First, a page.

“Describing the Behavior and Effects of Pesticides in Urban and Agricultural Setting, Chapter 7: Influence of Landcover, Rainfall, and River Flow on the Concentration of Pyrethroids in the Lower American River, Sacramento, California, United States.” (Harbourt, C.M., Goodwin, G.E., Clark, S.L., Gantner, D., Sliz, B.A., Albertson, T., Dobbs, M., Henry, K. and Mitchell, G.) American Chemical Society, 2014. Electronic Publication.
Prioritizing Research Needs for Threatened and Endangered Species in California Watersheds
A decline in pelagic species in the San Francisco Bay Delta region has led to speculation as to whether contaminants may be playing a role. A weight-of-evidence analysis was conducted to rank the relative risk potential for pesticides to impact threatened or endangered species in the Sacramento River, San Joaquin River, and Bay-Delta estuary watersheds. The study utilized monitoring data, simulation modeling, and GIS to address the co-occurrence of 40 widely used herbicides, fungicides, and insecticides to 12 aquatic and semi-aquatic species, including Chinook Salmon (Oncorhynchus tshawytscha), Central Valley steelhead (O. mykiss), southern North American Green Sturgeon (Acipenser medirostris), Delta smelt (Hypomesus transpacificus), Striped Bass (Morone saxatilis), San Francisco Longfin Smelt (Spirinchus thaleichthys), Threadfin Shad (Dorosoma petenense), California Red-legged Frog (Rana draytonii), and the California Freshwater Shrimp (Syncaris pacifica). Pesticide application sites represented in model simulations included fruit, vegetable, grain, nuts, rice, landscape maintenance, and structural applications. Daily pesticide concentrations were predicted at the PLSS section level from runoff, erosion, and drift sources. An co-occurrence matrix approach was developed to evaluate the spatial and temporal co-occurrence of pesticides and species. Areas of highest potential concern were located along the main branch of the Sacramento River, the northern part of the Delta region, and the southern part of the Delta in San Joaquin County. A few small clusters of high co-occurrence values were predicted along the Sacramento River Deep Water Ship Channel and in southern Butte County along the Feather River. Monitoring is sparse in a number of these and lesser areas of potential concern. The results of this study can be used to support current and future monitoring programs by strategic placement of sampling locations and frequency. Ultimately, it is hoped that this project will improve decision making and optimize resource spending of groups seeking to improve the long-term sustainability of these aquatic habitats.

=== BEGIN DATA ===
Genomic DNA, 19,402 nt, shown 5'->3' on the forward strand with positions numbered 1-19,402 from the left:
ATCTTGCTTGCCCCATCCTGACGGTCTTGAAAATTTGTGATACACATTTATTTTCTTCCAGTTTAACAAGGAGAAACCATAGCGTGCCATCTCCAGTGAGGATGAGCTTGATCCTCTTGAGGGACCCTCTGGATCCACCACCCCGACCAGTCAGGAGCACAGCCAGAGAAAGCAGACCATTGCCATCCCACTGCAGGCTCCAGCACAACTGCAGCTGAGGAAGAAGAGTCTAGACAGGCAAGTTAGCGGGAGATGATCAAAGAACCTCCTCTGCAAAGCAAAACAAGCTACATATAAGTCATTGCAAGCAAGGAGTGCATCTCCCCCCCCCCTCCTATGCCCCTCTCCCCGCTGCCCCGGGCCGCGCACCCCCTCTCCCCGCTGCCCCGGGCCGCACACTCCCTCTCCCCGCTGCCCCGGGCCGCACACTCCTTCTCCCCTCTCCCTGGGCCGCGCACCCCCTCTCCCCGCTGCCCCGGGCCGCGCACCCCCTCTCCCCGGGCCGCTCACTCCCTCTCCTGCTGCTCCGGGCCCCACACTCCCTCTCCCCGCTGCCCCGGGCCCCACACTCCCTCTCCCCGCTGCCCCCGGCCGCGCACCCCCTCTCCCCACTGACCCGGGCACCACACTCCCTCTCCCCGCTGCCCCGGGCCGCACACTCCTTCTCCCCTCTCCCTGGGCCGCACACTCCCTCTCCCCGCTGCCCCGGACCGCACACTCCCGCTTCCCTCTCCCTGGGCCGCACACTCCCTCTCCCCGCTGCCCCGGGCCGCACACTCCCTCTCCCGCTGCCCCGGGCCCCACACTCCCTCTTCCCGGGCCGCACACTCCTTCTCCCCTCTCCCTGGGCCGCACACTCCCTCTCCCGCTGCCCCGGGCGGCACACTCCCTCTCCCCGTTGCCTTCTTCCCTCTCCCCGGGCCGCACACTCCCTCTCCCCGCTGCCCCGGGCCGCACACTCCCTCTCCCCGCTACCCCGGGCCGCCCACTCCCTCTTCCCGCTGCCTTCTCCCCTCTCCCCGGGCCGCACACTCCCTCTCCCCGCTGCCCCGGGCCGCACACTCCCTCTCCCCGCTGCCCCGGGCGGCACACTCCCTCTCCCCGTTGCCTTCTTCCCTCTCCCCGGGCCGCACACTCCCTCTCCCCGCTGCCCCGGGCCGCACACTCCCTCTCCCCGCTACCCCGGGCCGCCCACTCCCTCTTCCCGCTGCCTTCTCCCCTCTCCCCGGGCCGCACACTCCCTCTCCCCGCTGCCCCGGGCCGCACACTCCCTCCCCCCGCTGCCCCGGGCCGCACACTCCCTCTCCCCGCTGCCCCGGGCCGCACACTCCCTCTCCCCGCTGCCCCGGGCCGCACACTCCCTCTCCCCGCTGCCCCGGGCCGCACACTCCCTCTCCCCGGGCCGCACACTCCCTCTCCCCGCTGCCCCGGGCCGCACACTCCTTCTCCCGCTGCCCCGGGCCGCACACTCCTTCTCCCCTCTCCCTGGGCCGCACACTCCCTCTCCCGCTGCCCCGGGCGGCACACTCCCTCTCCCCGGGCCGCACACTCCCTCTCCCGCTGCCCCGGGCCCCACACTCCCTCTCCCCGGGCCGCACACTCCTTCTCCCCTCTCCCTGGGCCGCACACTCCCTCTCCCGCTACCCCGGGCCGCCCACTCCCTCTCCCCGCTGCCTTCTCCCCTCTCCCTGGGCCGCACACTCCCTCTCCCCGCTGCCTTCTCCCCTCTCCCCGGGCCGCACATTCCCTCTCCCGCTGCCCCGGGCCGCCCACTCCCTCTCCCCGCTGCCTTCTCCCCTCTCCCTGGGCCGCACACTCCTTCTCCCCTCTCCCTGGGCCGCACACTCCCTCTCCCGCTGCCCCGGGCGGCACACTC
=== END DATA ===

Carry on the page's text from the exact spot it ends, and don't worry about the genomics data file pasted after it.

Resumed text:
Using Spatial and Remote Sensing Technologies to Help Interpret Results from Monitoring Studies and Support Stewardship Initiatives
In the October 2003 Atrazine Interim Reregistration Eligibility Decision (IRED), the US EPA required a statistically designed multiple season intensive monitoring program to measure atrazine concentrations in small headwater streams flowing through highly vulnerable watersheds. 40 watersheds (9-100 sq. mi.) were instrumented and monitored for at least two seasons between 2004 and 2006. Atrazine concentrations were measured at least every 4 days at all sites along with flow and weather data. Detailed GIS data were accumulated and analyzed in order to identify potential drivers of runoff in each watershed. Of these 40 potentially highly vulnerable watersheds, only 3 were determined by EPA to require continued monitoring and a watershed management program based upon the monitoring results. Two of these three streams exhibit intermittent flow during the summer. Monitoring continued after 2007 in these three as well as several adjacent watersheds using a daily auto-sampling protocol.
Hendley P., R. Joseph, C.Harbourt and P. Miller. Using Spatial and Remote Sensing Technologies to Help Interpret Results from Monitoring Studies and Support Stewardship Initiatives. Land Grant and Sea Grant National Water Conference, Washington, DC. Jan. 31-Feb. 1, 2011.